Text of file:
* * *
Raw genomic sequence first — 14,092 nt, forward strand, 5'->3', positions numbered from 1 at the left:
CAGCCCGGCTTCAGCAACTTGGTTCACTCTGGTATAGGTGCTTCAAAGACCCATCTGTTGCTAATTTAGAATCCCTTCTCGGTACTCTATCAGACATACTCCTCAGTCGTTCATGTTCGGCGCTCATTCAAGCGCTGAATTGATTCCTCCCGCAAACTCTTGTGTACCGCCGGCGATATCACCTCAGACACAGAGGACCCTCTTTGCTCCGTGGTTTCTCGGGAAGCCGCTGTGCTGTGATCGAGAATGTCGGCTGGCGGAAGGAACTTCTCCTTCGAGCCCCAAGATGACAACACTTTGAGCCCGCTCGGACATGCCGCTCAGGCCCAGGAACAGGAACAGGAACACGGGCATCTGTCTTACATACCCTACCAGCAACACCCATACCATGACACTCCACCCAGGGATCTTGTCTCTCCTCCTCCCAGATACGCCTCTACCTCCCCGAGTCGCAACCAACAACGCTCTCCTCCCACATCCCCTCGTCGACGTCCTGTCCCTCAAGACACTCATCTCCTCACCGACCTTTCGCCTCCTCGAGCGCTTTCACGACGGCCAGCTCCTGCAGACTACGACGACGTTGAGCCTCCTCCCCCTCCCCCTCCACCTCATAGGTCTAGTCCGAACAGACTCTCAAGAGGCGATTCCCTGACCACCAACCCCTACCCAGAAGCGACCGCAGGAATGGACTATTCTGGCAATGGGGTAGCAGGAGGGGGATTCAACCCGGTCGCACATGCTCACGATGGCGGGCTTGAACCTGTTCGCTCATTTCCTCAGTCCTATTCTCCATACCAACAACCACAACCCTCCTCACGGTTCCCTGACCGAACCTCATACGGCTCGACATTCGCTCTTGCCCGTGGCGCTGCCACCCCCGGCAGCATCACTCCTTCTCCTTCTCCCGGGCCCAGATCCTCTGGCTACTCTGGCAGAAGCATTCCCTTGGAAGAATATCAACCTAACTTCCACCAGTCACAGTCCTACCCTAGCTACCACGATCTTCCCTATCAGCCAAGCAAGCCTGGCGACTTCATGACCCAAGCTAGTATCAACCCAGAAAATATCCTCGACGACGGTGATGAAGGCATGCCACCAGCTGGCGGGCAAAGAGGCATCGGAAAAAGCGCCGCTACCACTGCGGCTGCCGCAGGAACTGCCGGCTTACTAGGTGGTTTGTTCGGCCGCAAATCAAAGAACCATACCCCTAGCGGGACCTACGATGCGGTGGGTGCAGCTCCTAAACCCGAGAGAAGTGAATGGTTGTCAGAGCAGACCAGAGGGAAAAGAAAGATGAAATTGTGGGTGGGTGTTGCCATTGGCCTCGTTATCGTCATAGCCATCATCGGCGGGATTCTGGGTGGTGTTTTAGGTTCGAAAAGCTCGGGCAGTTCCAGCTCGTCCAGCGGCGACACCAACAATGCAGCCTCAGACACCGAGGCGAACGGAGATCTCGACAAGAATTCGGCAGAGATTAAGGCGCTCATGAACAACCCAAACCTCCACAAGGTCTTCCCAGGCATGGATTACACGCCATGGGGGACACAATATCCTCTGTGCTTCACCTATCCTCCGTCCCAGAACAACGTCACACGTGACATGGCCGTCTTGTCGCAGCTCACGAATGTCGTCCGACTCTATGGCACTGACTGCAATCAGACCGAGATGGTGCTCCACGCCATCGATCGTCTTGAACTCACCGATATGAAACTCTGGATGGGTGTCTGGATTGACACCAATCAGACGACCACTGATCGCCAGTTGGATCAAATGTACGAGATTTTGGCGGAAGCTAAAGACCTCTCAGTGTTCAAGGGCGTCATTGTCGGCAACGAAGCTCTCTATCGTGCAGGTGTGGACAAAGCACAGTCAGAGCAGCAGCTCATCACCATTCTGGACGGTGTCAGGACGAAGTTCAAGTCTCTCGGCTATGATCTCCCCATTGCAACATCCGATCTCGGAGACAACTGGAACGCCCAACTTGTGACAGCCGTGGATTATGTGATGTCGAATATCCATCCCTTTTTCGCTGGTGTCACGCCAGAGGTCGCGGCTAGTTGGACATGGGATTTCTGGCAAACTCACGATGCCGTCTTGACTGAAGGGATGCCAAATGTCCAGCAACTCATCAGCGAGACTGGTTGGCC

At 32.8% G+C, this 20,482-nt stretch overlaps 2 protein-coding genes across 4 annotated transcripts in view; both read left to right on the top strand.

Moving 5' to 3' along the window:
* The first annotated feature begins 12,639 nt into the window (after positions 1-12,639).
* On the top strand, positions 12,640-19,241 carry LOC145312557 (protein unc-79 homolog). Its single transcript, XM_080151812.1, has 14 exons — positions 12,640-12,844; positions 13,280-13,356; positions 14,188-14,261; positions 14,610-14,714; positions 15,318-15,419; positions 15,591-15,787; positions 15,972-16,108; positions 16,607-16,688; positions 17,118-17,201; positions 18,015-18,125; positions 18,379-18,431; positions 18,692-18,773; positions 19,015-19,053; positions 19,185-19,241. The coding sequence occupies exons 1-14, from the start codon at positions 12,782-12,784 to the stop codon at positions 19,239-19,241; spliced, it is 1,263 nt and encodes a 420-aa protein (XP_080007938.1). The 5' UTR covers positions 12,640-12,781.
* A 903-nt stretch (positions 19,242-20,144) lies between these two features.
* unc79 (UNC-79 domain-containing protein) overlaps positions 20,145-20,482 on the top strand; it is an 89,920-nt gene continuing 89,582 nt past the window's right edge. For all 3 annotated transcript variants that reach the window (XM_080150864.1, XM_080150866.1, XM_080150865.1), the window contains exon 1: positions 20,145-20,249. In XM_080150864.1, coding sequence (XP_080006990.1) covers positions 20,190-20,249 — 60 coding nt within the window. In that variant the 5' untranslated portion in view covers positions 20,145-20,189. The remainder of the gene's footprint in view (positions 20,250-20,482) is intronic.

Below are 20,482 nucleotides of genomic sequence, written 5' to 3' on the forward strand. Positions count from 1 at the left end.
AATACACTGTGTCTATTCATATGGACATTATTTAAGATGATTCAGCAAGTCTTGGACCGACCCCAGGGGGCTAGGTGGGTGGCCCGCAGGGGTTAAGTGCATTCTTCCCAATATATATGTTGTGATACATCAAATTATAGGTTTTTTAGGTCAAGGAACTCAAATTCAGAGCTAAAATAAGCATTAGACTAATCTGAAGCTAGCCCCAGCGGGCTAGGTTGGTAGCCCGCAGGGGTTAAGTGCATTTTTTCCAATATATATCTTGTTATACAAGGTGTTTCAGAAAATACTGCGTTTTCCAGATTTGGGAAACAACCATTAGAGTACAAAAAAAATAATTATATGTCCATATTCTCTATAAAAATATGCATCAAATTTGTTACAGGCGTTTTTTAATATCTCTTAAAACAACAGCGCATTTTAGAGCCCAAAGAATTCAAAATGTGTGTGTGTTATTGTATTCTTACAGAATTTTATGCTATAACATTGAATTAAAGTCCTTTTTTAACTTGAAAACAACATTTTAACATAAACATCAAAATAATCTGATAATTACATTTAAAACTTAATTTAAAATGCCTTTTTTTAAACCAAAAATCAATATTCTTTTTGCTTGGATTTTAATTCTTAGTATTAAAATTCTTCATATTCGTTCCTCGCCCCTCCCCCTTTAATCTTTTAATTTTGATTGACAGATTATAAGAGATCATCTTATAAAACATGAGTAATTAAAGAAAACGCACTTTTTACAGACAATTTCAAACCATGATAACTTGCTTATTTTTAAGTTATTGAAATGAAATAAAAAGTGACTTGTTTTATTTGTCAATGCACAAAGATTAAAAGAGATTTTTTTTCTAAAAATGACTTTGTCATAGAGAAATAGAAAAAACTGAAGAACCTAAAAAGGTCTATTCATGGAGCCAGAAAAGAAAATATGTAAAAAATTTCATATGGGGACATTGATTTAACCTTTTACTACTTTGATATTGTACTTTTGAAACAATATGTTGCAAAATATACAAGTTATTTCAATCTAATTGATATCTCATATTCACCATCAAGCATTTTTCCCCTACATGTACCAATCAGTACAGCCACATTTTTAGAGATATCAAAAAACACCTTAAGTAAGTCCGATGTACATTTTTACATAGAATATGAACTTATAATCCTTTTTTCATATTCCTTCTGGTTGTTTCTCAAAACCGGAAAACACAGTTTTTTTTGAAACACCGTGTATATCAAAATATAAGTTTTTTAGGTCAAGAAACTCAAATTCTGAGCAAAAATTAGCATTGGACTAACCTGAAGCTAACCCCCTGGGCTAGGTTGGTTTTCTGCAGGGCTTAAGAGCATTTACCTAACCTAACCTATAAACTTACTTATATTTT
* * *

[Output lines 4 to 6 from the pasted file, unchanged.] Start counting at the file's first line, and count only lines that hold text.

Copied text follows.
Moving 5' to 3' along the window:
* The first annotated feature begins 12,639 nt into the window (after positions 1-12,639).
* On the top strand, positions 12,640-19,241 carry LOC145312557 (protein unc-79 homolog). Its single transcript, XM_080151812.1, has 14 exons — positions 12,640-12,844; positions 13,280-13,356; positions 14,188-14,261; positions 14,610-14,714; positions 15,318-15,419; positions 15,591-15,787; positions 15,972-16,108; positions 16,607-16,688; positions 17,118-17,201; positions 18,015-18,125; positions 18,379-18,431; positions 18,692-18,773; positions 19,015-19,053; positions 19,185-19,241. The coding sequence occupies exons 1-14, from the start codon at positions 12,782-12,784 to the stop codon at positions 19,239-19,241; spliced, it is 1,263 nt and encodes a 420-aa protein (XP_080007938.1). The 5' UTR covers positions 12,640-12,781.